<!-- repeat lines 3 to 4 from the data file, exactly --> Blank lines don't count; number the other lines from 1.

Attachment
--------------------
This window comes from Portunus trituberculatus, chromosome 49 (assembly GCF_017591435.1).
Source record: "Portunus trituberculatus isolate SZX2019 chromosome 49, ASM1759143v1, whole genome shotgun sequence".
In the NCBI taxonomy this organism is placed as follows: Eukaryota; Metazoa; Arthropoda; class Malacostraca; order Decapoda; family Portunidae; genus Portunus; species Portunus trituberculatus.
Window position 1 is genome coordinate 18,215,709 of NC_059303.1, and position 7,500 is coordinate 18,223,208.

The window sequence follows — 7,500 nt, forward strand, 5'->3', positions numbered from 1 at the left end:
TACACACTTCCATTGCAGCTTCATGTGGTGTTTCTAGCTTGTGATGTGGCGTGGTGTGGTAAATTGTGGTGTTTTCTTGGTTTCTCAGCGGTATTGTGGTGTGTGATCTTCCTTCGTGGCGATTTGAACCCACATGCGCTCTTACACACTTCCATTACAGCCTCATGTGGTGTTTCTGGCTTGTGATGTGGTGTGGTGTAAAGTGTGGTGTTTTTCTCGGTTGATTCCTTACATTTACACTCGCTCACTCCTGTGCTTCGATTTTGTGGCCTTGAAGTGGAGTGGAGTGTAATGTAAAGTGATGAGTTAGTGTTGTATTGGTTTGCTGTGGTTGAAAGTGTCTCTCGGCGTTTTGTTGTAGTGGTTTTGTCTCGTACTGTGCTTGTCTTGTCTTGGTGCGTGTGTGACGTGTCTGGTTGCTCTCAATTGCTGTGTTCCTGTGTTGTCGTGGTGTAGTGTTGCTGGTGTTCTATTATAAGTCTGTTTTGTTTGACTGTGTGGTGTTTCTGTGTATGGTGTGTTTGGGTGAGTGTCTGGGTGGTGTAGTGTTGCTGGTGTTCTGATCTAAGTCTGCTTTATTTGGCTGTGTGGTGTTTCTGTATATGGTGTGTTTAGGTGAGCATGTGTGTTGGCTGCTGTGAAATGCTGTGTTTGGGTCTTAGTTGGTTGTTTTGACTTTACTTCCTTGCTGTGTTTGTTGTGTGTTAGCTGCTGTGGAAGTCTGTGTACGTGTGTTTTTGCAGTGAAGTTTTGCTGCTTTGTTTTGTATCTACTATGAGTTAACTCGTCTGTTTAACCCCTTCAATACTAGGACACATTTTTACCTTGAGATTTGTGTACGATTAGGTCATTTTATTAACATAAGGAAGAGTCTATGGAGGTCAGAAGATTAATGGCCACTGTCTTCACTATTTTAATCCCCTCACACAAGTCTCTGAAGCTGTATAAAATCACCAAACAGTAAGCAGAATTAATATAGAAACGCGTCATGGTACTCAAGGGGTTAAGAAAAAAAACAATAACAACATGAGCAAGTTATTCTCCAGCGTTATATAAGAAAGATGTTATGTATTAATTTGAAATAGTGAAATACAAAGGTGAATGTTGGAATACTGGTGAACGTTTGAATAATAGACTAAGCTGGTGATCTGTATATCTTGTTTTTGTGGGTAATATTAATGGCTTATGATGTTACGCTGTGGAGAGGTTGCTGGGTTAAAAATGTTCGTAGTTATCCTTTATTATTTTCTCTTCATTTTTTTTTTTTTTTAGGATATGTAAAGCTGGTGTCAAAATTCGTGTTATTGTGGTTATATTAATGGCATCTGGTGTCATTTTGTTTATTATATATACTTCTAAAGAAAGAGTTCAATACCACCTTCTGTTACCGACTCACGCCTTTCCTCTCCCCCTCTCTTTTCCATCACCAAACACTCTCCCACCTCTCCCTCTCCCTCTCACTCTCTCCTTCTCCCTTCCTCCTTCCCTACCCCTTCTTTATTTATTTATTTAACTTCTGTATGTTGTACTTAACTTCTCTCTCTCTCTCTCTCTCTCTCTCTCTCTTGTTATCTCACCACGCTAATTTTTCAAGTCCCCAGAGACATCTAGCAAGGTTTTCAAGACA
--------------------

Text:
In the NCBI taxonomy this organism is placed as follows: Eukaryota; Metazoa; Arthropoda; class Malacostraca; order Decapoda; family Portunidae; genus Portunus; species Portunus trituberculatus.
Window position 1 is genome coordinate 18,215,709 of NC_059303.1, and position 7,500 is coordinate 18,223,208.